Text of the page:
The Sun Has An Anti-Climax

The solar disk on May 11th: Is it? Are they? Not quite (SOHO)
The solar disk on May 11th: Is it? Are they? Not quite (SOHO)

Some recent solar articles are freaking out, proclaiming that the Sun is waiting to unleash it’s fury on the Earth (re: Warning: Sunspot cycle beginning to rise) or that it’s lowering its energy output, possibly kickstarting Maunder Minimum 2.0 (re: New Forecast Calls for Calmer Sun).

So which one is it? Is the Sun just biding its time, waiting for the perfect moment to fire a salvo of flares at us? Or will it remain quiet, well into Solar Cycle 24, impacting our planet like the Maunder Minimum did during the Little Ice Age from the 16th-19th century?

It’s funny actually, both the above articles are based on the same research, and yet two very different conclusions were drawn from the text.

On the one hand, the Sun is acting rather strange; it’s undergoing a sustained solar minimum, the longest period of low sunspot population for the best part of a century. On the other hand, when the Sun does get active, steadily growing to a peak in activity for the 2012-2013 predicted solar maximum, the resulting flares and coronal mass ejections (CMEs) could inflict $2 trillion in damages on global infrastructure (according to a recent study), leaving us to mop up the mess for a decade. It’s these two extremes that are causing such a stir, generating the attention-grabbing headlines.

However, I seriously doubt that we are facing another Little Ice Age and I am highly skeptical of the predictions that the 11 years of Cycle 24 are going to be overly violent. To be honest, we just don’t know. Considering we live so close to the Sun, we actually know very little about it; to even begin trying to predict what it’s going to do next remains problematic.

That said, once the Sun starts producing lost of sunspots, this means magnetic activity is on the rise and solar activity is increasing, so when I see sunspots rotate into view, I can’t help but be a little excited. Today, it happened, two active regions appeared on the disk of the Sun. Could this be the real start to the solar cycle?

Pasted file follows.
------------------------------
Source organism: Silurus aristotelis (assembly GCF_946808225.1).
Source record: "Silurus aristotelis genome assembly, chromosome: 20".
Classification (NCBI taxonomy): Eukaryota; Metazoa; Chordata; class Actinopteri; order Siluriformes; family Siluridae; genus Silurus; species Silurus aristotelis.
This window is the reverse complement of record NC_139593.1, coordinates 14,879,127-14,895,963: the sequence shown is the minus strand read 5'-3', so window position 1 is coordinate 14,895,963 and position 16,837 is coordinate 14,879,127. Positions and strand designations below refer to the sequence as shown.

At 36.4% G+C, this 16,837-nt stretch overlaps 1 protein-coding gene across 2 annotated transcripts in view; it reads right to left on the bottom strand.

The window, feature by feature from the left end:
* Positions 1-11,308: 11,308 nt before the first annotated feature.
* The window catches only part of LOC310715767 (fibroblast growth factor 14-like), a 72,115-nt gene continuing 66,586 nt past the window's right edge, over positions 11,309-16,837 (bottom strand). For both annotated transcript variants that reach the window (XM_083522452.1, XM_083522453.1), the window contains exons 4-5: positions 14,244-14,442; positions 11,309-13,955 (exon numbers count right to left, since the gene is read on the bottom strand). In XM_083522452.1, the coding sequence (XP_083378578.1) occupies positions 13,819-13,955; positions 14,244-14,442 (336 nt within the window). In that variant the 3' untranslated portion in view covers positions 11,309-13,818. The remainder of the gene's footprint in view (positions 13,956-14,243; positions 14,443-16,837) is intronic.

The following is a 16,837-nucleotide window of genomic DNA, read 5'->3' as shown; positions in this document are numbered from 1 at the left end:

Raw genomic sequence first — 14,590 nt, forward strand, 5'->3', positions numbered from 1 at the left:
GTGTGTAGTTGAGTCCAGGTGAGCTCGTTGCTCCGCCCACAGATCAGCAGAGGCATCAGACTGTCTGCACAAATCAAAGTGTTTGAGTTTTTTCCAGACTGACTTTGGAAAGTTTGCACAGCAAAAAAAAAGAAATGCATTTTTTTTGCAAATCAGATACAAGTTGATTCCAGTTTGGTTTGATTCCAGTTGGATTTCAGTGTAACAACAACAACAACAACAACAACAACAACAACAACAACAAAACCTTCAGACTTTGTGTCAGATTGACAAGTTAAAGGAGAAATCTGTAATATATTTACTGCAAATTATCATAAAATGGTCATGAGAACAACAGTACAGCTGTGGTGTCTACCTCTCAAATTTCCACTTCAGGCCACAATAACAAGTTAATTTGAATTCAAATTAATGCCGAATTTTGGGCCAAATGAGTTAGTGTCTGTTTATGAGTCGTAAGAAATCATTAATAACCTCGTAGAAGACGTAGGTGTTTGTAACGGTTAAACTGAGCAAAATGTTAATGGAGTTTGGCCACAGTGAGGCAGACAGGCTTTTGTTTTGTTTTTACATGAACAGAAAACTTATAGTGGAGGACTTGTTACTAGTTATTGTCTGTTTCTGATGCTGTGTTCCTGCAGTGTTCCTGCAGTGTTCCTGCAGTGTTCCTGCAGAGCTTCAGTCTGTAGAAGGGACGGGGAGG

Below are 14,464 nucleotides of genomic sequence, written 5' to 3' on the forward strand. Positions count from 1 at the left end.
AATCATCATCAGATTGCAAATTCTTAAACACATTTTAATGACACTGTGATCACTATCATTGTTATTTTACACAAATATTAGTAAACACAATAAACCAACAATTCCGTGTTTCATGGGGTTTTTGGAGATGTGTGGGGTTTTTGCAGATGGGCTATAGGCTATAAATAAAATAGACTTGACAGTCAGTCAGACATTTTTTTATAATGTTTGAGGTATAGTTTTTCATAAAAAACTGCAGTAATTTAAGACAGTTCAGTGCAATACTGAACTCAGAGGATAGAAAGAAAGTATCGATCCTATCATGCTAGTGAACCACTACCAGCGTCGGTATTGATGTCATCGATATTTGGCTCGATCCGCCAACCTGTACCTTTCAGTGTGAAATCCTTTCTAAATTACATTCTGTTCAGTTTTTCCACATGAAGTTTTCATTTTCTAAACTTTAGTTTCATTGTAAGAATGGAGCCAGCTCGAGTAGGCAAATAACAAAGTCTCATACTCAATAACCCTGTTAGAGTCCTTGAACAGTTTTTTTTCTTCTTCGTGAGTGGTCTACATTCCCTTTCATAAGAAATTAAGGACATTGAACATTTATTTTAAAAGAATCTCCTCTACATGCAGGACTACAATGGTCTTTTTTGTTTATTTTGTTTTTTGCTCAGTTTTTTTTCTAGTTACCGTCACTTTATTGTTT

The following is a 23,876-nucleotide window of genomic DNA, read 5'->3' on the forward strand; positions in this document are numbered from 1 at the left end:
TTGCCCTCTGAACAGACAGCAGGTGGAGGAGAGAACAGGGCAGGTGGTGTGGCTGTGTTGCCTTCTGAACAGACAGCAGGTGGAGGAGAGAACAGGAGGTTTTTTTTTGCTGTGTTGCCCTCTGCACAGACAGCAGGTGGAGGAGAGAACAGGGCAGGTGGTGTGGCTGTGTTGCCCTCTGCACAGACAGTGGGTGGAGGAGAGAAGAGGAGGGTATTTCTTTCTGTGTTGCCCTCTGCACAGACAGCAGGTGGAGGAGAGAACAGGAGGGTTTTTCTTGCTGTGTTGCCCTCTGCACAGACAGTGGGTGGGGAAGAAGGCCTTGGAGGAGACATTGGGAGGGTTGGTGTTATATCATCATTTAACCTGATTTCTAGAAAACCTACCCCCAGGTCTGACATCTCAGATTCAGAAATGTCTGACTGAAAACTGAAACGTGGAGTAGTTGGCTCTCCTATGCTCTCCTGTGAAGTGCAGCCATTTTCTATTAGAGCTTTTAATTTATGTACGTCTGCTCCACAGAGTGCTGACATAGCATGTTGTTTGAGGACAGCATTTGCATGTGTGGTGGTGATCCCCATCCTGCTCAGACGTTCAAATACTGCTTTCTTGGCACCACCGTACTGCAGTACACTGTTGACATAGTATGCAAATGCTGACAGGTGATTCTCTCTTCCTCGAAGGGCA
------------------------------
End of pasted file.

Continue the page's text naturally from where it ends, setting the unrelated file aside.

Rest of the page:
Today’s image is a magnetic map of the sun. Two active regions are circled. Their polarity identifies them as members of new Solar Cycle 24, but they lack the dark cores required of true sunspots. So, in spite of these lively magnetic imprints, we must still say “the sun is blank–no sunspots.”

No sunspots, another blank disk day and therefore low magnetic activity still.

How dull.

14 thoughts on “The Sun Has An Anti-Climax”

  1. Assume that the Paul LaViolette scenario holds true: every so often a wave of energy sweeps cosmic dust into our sun which responds with a spectacular series of explosions. Stretching the Tsunami analogy past breaking point, when a wave is approaching the shore, the only sign at first, is the loss of water as it draws out to the sea. It returns later of course!
    Can any smart person calculate what number of years advance warning we might get by the quiescence of the sun?
    To establish how likely this is requires some research: were there small LaViolette strikes upon the earth at some stage after the various minima? How would they be detected?

  2. I see, your dates were for the little ice age not the MM. I see also there is some disagreement over dates with some starting it as early as 1350.

  3. Nice to see someone FINALLY say “…we just don't know.” It is amazing that we predict the behavior of a process thats been going on for billions of years, based on just a few years observation. We still don't have a good idea of the mechanics and/or timing of the internal processes of the Sun, so we are reduced to looking at the surface and making guesstimates based on observations that aren't even standardized. Many solar observatories disagree on whether a sunspot is even a sunspot, or how many are there at at time. This is the fourth time scientists have “officially” announced the start of Cycle 24. One of these times they're gonna get it right, but I'm not betting it's this time…

  4. What? No Frost Fairs of the 1700's? But I do admit that I enjoy seeing the Northern Lights from my home in Northern MI. Perhaps this cycle will give us some spectacular shows as well 🙂

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